significant in the full model were only slightly increased and varied
between 1.02 and 1.03.
There were no interactions between neighbourhood-level
availability of the four resources and neighbourhood-level
deprivation (data not shown).
To the best of our knowledge, no study has examined the effect
of neighbourhood availability of potentially health-damaging and
health-promoting resources on individual-level stroke risk in a
multilevel fashion. The main finding of this study is that specific
potentially health-damaging as well as health-promoting
neighbourhood resources imply higher odds of stroke. Although the
ORs of the associations are not large, our study included more
than four million people aged between 35 and 80 years.
Our results are consistent with recent work from the United
States, where an association between the number of fast food
restaurants in the neighbourhood and stroke was found . This
association might be explained through high salt and caloric intake
from fast food consumption leading to hypertension and obesity
[9,23,24], which in turn may increase the risk of stroke. Our data
did not, however, allow us to establish whether individuals with
stroke consumed more fast food than those without stroke. This is
a main limitation of the present study. Future work is needed to
investigate dietary habits as potentially mediating pathways
between availability of neighbourhood fast food restaurants and
The reason why high neighbourhood availability to healthcare
facilities was associated with stroke is, however, uncertain. It might
be explained by lack of timeliness . This lack of timeliness can
result in emotional distress, so that residents who live far from
healthcare facilities may avoid seeking a medical treatment. As a
result, the number of stroke patients in such neighbourhoods
might be underestimated. To date, few studies have found barrier
effects of spatial access to health care, with greater distance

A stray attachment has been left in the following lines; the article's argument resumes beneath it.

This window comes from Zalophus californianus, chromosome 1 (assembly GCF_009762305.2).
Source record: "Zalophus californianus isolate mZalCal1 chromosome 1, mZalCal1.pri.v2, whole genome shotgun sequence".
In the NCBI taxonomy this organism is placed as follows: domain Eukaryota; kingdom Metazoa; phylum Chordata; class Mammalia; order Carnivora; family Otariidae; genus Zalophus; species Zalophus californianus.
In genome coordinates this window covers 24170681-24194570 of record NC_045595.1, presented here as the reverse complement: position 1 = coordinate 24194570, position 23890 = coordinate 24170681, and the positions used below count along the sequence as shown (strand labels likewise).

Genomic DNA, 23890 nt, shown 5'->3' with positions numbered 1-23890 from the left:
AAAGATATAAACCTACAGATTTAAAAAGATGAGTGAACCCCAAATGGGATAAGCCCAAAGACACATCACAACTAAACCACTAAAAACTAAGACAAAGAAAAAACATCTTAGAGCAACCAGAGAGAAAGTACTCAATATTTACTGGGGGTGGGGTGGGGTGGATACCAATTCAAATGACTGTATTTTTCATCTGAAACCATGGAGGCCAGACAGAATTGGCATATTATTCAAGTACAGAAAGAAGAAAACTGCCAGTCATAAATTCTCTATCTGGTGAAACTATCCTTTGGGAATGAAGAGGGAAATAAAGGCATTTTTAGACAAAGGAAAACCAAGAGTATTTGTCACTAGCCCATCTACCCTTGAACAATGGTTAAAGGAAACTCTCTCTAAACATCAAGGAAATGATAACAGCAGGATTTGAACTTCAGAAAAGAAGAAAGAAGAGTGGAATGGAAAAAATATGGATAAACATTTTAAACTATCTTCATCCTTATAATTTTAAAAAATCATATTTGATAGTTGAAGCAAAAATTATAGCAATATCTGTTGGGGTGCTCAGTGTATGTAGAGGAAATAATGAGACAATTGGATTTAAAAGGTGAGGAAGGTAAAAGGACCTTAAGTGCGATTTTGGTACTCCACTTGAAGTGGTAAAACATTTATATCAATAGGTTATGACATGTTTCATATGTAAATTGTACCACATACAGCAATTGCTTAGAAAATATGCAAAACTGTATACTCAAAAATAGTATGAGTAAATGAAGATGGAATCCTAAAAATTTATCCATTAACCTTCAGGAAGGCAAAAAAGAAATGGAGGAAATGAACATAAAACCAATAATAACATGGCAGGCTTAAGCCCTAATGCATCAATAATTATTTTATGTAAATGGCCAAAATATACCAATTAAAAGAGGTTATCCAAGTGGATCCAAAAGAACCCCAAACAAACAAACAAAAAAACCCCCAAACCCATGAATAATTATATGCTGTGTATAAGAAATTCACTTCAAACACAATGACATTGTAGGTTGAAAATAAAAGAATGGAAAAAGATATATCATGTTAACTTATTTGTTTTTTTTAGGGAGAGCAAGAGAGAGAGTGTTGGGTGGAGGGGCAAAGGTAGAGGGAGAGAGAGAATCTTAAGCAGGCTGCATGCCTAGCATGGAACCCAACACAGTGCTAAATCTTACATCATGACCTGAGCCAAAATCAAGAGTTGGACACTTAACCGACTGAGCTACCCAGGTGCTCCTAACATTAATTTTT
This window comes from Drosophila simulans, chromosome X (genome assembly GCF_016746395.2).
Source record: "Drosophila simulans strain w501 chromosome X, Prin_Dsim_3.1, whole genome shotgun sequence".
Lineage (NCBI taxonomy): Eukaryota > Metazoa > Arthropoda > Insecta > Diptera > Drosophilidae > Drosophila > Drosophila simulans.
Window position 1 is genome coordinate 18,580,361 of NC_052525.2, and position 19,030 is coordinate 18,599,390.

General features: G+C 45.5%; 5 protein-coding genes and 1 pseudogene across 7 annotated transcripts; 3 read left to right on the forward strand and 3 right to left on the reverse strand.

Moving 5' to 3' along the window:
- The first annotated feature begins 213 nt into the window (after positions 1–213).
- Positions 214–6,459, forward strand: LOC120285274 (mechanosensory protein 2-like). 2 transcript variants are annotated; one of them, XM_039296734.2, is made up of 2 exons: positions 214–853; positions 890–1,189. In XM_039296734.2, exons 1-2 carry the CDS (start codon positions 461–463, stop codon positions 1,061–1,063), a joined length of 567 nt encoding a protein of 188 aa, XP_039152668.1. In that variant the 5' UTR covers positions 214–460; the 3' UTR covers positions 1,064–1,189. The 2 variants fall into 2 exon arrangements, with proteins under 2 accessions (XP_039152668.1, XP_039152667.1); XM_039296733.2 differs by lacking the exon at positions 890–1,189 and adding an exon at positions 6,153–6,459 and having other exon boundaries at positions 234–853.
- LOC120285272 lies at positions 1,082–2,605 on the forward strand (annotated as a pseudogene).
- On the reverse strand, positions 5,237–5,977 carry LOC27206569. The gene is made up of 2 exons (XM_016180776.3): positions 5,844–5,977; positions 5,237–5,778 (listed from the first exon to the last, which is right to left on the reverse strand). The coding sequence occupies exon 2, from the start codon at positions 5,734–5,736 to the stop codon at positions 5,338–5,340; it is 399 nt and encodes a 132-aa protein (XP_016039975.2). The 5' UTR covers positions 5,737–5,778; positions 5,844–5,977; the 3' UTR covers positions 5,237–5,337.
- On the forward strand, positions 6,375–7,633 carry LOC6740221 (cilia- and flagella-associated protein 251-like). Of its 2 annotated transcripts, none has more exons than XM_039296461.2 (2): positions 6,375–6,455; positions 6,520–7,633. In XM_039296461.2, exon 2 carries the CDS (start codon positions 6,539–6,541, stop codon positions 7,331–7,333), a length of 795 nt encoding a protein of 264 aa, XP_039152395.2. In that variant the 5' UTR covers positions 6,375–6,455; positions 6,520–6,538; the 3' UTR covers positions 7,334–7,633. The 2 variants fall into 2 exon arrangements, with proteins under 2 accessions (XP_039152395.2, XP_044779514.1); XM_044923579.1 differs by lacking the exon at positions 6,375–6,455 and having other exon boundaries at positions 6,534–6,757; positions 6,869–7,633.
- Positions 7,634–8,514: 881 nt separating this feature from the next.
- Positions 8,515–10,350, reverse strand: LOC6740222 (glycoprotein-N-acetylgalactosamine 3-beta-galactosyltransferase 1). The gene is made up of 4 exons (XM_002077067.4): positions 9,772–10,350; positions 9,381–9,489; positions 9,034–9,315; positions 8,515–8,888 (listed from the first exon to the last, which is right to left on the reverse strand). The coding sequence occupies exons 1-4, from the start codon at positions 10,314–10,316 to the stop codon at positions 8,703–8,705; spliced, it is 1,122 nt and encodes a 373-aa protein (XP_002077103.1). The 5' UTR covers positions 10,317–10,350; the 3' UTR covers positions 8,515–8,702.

resulting in less health care utilization . Although more
research is needed to examine reasons for why such an association
was shown in women, these results indicate that health policies
might be focused on providing more equitable health care
These results extend previous findings on the association
between GIS-based measures of physical environments and stroke.
A study that examined the number of fast food outlets and stroke
from the United States used census tracts as a proxy for
neighbourhoods . In the current study, however, SAMS units
that has an average of about 1,000 residents was used to define a
neighbourhood. SAMS units are much smaller than, for example,
census tracts. This enabled us to assess availability in each
individuals immediate neighbourhood, which increases the
probability that the individuals were actually exposed to the
potentially health-damaging and promoting resources in their
daily lives. To date, there is little evidence on which
neighbourhood definition is most appropriate in order to consider the effect
of GIS-based measures of the physical environment on stroke. In
addition, our study is the first of its kind, and our findings must be
confirmed in other settings to provide more robust evidence in the
formulation of efficient neighbourhood health policies.
The present study has several strengths. To our knowledge, this
is the first large-scale study of an entire national population to
examine the effect of potentially health-damaging and
healthpromoting neighbourhood resources on individual-level stroke in a
multi-level fashion. The large-scale design allowed us to include